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Calamondin FAQs

Nick Musica
Published Mar 02, 2021. Read time: 1 minute

Calamondin has a sour and tangy citrus flavor that tastes a lot like lemon, with more tangerine sweetness. They’re eaten most often in their half ripe stage, where the skin is still yellow and the flavor is much more bold and sour. As it ripens and turns orange, calamondin flavor matures into a mellow, subtle citrus juice. At this stage, it’s usually used in recipes where sugar is added to boost sweetness.

These tiny fruits can be eaten whole as a solo snack, but they bring so much flavor to all kinds of food parties. As a lemony sweet and sour citrus, calamondin juice is excellent when paired with fish, poultry and even pork. It brings flavorful acidity to recipes for drinks as well as candies, desserts and sauces. Just about anywhere you like to use lemons or limes, calamondin is welcome!

Tangy calamondin are teeny citrus that have a lot of nicknames. Botanically known as Citrus × microcarpa, they’re commonly referred to as calamansi, Philippine lime or lemon, calamondin orange, calamandarin, golden lime, Panama orange, musk orange, bitter-sweets and acid oranges. They’re completely edible (except for the seeds) and are only about the size of a quarter!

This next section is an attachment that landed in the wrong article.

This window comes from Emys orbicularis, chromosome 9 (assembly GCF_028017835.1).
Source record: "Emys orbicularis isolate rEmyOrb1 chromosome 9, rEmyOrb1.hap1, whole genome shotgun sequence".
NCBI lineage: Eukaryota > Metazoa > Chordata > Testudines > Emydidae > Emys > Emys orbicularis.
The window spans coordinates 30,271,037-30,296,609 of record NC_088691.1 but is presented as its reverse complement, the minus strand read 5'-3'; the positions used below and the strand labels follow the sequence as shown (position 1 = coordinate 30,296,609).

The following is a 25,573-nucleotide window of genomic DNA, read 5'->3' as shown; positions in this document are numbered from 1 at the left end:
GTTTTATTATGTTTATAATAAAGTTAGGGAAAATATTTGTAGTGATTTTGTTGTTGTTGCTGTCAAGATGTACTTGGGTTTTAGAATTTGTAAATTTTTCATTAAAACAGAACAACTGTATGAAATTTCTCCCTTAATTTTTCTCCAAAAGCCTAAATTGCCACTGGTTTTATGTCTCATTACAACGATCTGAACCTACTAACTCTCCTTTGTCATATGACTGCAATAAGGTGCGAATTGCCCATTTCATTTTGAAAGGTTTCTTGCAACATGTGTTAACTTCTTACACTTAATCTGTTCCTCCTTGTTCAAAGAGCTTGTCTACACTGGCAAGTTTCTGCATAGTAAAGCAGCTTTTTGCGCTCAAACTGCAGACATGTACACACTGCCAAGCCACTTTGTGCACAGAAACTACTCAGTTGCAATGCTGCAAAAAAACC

Small and round, calamondin are citrus fruits about an inch or so across and weigh just a few ounces each. At the best stage of ripeness, their edible skin is thin and yellow. It may even have blushes of green or orange. Over time, calamondin ripen to a cheery orange color, reminiscent of its kumquat and mandarin orange parents. Inside, the citrus fruit is yellow to orange depending on its ripeness. The seeds are white, pointed and inedible.

Calamondin grows natively in the Philippines and China. They grow from trees that can be up to 20 feet tall and have shiny, pointed leaves. Today they’re cultivated throughout Asia, in some parts of South America and in the United States. Calamondin also can be harvested year round and aren’t known for a particular peak season The trees produce fruit in waves throughout the year when the calamondin are yellow and firm to the touch.

Calamondin are small, round citrus fruits, about an inch or so across. At the best stage of ripeness, their edible skin is thin and yellow. It may even have blushes of green or orange. Over time, calamondin ripen to a cheery orange color, reminiscent of its kumquat and mandarin orange parents. Inside, the citrus fruit is yellow to orange depending on its ripeness. The seeds are white, pointed and inedible.

Calamondin are ready to eat at the time of harvesting. Like bananas, it’s helpful to understand how calamondin’s color changes as it ripens. You see, these tangy little citruses are carefully hand plucked from trees when they’re still yellow with blushes of green. At this stage, they’re about halfway ripe and have their brightest, most sour and tangy flavor. Once they turn orange, the flavor mellows to be less tart and tangy and more subtle.